Iran’s ‘smart’ approach to censorship of the internet

An internet cafe in Tehran.

Iran has an intense relationship with the internet.  The country has made many attempts to curtail its citizens’ use of social media.  Iran’s  supreme leader, Ayatollah Ali Khamenei, in May, issued a fatwa against anti-filtering tools that have helped citizens to access blocked material on the Internet.  In December, they launched Mehr, its own version of YouTube, which allows users to upload and view content they create, and to watch videos from IRIB, Iran’s national broadcaster.  They have also been building a national intranet – a government-run network that would operate “largely isolated” from the rest of the World Wide Web.  Reporters Without Borders named Iran to its 2012 “Enemies of the Internet” list with Iran’s intensified online crackdowns, increased digital surveillance of citizens, and the imprisonment of web activists.




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Iran bans flights during Azan call to Islamic prayer

Airplanes are banned from flying during Azan.

The parliament in Iran has banned airplanes from flying in the country during the Azan call to Islamic prayer and allowed to take off only after 30 minutes has passed to give passengers time to fulfill their religious duties, the semi-official Mehr news agency reported on Wednesday.

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What Does Stoning a Person to Death Entail?

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Canada’s National Post created a two-page spread to explain the procedure for stoning condemned adulterer to death.

Since 1980, at least 150 men and women have been stoned to death in Iran, said Farshad Hoseini, head of the International Committee against Execution, who has compiled a report on the practice from media reports and human rights organizations…

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Mahmoud Ahmadinejad Accuses Paul the Octopus of Spreading ‘Western Propaganda and Superstition’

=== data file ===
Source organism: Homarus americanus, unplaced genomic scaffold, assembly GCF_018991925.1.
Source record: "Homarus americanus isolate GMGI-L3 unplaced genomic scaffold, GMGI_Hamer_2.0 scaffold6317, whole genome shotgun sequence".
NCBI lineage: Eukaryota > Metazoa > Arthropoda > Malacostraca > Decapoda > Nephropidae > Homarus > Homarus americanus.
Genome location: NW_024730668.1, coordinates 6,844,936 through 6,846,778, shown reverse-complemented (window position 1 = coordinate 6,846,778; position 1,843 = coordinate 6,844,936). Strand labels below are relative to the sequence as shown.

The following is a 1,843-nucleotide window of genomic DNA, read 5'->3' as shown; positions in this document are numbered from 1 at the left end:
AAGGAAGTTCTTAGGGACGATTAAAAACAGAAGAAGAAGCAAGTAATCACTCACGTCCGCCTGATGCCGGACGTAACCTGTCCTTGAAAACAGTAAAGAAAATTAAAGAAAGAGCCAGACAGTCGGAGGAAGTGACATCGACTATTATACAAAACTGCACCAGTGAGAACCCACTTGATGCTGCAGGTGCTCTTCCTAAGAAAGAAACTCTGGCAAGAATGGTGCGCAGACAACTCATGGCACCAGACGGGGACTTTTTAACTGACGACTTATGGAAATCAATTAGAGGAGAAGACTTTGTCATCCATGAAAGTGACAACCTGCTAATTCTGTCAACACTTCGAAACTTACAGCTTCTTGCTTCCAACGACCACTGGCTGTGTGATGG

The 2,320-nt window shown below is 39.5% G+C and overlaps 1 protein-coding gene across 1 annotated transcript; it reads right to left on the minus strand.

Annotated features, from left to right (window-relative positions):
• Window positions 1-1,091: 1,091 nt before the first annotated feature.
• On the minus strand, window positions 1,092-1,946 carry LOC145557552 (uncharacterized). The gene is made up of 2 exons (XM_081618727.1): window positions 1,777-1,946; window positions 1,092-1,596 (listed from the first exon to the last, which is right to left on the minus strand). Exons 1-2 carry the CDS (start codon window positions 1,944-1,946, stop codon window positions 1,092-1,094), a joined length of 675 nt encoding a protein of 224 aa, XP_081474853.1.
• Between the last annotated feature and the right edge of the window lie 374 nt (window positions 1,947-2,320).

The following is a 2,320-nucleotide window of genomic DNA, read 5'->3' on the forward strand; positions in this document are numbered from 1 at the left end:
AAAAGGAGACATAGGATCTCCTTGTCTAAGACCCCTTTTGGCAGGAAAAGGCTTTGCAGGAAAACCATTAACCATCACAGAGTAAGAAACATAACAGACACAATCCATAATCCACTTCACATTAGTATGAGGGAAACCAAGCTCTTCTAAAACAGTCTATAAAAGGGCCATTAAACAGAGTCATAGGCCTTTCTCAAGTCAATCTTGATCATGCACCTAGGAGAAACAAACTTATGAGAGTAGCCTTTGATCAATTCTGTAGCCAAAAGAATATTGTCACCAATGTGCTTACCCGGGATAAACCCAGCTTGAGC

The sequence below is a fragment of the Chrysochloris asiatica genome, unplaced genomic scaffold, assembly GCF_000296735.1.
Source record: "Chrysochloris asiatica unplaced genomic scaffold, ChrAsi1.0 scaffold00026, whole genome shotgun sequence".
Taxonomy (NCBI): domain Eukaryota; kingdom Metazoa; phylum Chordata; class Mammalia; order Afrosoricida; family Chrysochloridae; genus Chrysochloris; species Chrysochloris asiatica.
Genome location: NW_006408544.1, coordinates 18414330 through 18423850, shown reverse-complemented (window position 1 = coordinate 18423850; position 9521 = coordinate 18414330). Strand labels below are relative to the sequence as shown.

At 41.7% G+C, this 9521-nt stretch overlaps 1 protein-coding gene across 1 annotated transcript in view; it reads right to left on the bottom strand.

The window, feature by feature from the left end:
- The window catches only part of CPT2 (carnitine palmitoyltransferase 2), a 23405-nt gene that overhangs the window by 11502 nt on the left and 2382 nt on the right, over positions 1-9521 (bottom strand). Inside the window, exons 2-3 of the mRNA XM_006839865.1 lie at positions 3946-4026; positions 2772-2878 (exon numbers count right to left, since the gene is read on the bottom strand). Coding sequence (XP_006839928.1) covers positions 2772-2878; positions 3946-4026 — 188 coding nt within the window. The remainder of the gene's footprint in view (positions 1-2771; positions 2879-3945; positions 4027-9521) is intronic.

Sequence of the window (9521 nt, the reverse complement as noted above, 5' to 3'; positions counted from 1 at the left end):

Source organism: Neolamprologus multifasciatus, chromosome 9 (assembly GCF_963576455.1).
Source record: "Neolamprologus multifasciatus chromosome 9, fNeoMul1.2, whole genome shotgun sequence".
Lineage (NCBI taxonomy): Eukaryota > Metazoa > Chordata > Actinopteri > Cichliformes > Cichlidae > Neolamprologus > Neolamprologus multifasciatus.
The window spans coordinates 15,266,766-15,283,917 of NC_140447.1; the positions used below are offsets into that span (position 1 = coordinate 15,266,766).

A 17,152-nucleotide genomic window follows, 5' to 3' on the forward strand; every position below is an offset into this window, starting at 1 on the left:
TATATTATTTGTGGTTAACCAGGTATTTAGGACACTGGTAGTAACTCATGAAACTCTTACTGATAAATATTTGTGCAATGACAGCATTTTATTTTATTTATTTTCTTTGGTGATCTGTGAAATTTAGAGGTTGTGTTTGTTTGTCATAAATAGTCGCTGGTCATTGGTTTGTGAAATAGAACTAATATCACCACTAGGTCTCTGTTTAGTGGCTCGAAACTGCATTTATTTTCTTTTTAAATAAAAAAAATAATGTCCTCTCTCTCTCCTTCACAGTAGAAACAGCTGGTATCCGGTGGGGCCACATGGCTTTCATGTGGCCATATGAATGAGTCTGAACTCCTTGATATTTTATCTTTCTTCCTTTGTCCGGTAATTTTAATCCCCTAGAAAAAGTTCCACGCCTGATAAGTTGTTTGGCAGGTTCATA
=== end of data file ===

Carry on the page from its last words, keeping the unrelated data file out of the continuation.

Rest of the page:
Mahmoud Ahmadinejad and Paul the Octopus

Mahmoud Ahmadinejad, the Iranian leader, says Paul the Octopus, the sea creature that correctly predicted the outcome of World Cup games, is a symbol of all that is wrong with the western world.   He claims that the octopus is a symbol of decadence and decay among “his enemies”.

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Iran Stops Woman’s Execution by Stoning for Now


An Iranian woman, symbolically dressed as a victim of death by stoning, takes part in a National Council of Resistance of Iran in 2005.

Sakineh Mohammadi-Ashtiani, a 43-year-old mother of two, was sentenced to death by stoning after being found guilty of adultery by an Iranian court, a ruling that sparked outcry in Western countries.


Mullets and Spikes Banned In Iran

Iran does not want decadent Western hair styles to corrupt their wholesome culture.

In an attempt to rid the country of “decadent Western cuts”, Iran’s culture ministry has produced a catalogue of haircuts that meet government approval.

The list of banned styles includes ponytails, mullets and elaborate spikes. However,quiffs appear to be acceptable, as are fashioning one’s hair in the style of Simon Cowell or cultivating a 1980s-style floppy fringe.

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Women Who Incite Extramarital Sex ‘Cause More Earthquakes’ Claims Iranian Cleric


Iranian women outside a shopping mall in Tehran.

Women who dress “inappropriately” incite extramarital sex that in turn cause more earthquakes, a senior Iranian hard-line cleric has claimed.  Attractive women who snub traditional Islamic clothing to instead wear fashionable clothes and apply heavy make-up, caused youths in the country to “go astray” and have affairs, Ayatollah Kazem Sedighi said.


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